Third Cranial Nerve Palsy
There are 12 pairs of cranial nerves that control most head and neck functions. These functions include swallowing, facial sensations, eye movements and other facial movements.
The third cranial nerve controls specific eye movements, certain pupil functions and upper eyelid function. If this nerve isn’t working properly on one or both sides of the head, this refers to ‘third nerve palsy.’
What is Third Nerve Palsy?
Third nerve palsy, also known as ‘oculomotor nerve palsy,’ occurs when the third cranial nerve is damaged by disease or injury.
The third cranial nerve controls the actions of four external eye muscles. These muscles are responsible for moving the eye upward and downward, rotating the eye outward and downward toward the ear and turning the eye inward.
The third cranial nerve also controls focusing abilities, upper eyelid position and pupil constriction.
Since many of the eye’s muscles are controlled by the third nerve, palsy of this nerve can result in partial or complete paralysis of the eye muscles.
Symptoms of third nerve palsy include:
- An enlarged pupil that does not react normally to light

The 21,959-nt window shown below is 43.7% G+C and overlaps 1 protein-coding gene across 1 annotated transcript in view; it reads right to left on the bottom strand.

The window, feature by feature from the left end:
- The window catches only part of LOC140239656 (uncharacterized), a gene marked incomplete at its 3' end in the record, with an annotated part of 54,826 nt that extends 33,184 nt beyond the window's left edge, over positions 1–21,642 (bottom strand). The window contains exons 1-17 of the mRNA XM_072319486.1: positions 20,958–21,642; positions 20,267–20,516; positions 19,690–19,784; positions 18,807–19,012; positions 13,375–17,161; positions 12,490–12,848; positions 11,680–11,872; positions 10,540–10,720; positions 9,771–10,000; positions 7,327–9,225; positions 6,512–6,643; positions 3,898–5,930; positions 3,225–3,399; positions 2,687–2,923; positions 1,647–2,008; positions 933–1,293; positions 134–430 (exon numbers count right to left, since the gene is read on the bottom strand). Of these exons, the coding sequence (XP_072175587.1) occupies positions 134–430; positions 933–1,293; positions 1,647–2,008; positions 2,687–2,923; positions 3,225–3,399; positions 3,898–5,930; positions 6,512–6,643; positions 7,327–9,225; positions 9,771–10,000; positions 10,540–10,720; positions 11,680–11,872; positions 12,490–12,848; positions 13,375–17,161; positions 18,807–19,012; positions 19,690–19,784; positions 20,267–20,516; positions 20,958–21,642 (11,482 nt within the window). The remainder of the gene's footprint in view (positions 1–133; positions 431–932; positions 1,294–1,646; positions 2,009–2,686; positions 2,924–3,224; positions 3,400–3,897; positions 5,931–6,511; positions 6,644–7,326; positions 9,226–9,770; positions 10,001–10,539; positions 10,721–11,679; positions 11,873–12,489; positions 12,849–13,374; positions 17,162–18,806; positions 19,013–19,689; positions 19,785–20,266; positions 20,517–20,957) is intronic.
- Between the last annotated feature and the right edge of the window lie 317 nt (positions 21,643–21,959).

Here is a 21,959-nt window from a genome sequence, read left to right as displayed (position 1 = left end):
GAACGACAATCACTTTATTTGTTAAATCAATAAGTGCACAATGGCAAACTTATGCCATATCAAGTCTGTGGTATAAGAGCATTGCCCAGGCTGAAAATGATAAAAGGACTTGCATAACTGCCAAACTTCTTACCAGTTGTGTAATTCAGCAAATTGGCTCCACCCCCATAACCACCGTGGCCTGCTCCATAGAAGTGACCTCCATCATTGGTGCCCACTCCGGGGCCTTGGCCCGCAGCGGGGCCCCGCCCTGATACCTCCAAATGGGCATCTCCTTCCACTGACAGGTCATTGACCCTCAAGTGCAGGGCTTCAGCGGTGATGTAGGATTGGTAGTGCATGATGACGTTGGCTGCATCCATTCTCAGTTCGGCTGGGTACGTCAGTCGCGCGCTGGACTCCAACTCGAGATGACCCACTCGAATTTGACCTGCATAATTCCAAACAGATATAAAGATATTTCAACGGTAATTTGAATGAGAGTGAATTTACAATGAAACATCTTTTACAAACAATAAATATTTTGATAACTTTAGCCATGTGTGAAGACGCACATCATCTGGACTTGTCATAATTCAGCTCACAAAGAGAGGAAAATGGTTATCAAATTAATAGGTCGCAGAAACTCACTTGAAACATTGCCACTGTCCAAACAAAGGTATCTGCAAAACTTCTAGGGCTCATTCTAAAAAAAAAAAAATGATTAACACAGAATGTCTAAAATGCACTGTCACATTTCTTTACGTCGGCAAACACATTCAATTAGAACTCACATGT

- Double vision (diplopia)
- Droopy eyelid (ptosis)
- Eye misalignment (strabismus)
- Tilted head to compensate for binocular vision difficulties
What Causes Third Nerve Palsy?
The most common causes of third nerve palsy include:
- Birth trauma
- Brain tumor
- Head injury
How is Third Nerve Palsy Treated?
Treatment depends on the underlying cause of the condition.
For example, surgery may be recommended if an aneurysm or tumor is pressing on the nerve, as it will help relieve the pressure on the nerve and promote healing.
In order to relieve double vision and eye misalignment, the following treatments may be recommended:
- Vision therapy
- Patching one eye to improve binocular vision
- Prism lenses to reduce or eliminate double vision
- Muscle surgery to realign the eyes
- Eyelid surgery to correct the ptosis
Vision therapy is a customized program that is effective for some patients with third nerve palsy, as it can help to improve the control of eye movements and binocular vision.
If you notice any sudden changes in your vision, especially double vision or an eye turn, contact The Vision Therapy Center at New Baltimore Optometry to schedule your comprehensive eye exam as soon as possible.
The Vision Therapy Center at New Baltimore Optometry serves patients from New Baltimore, Macomb, Sterling Heights and Detroit, all throughout Michigan.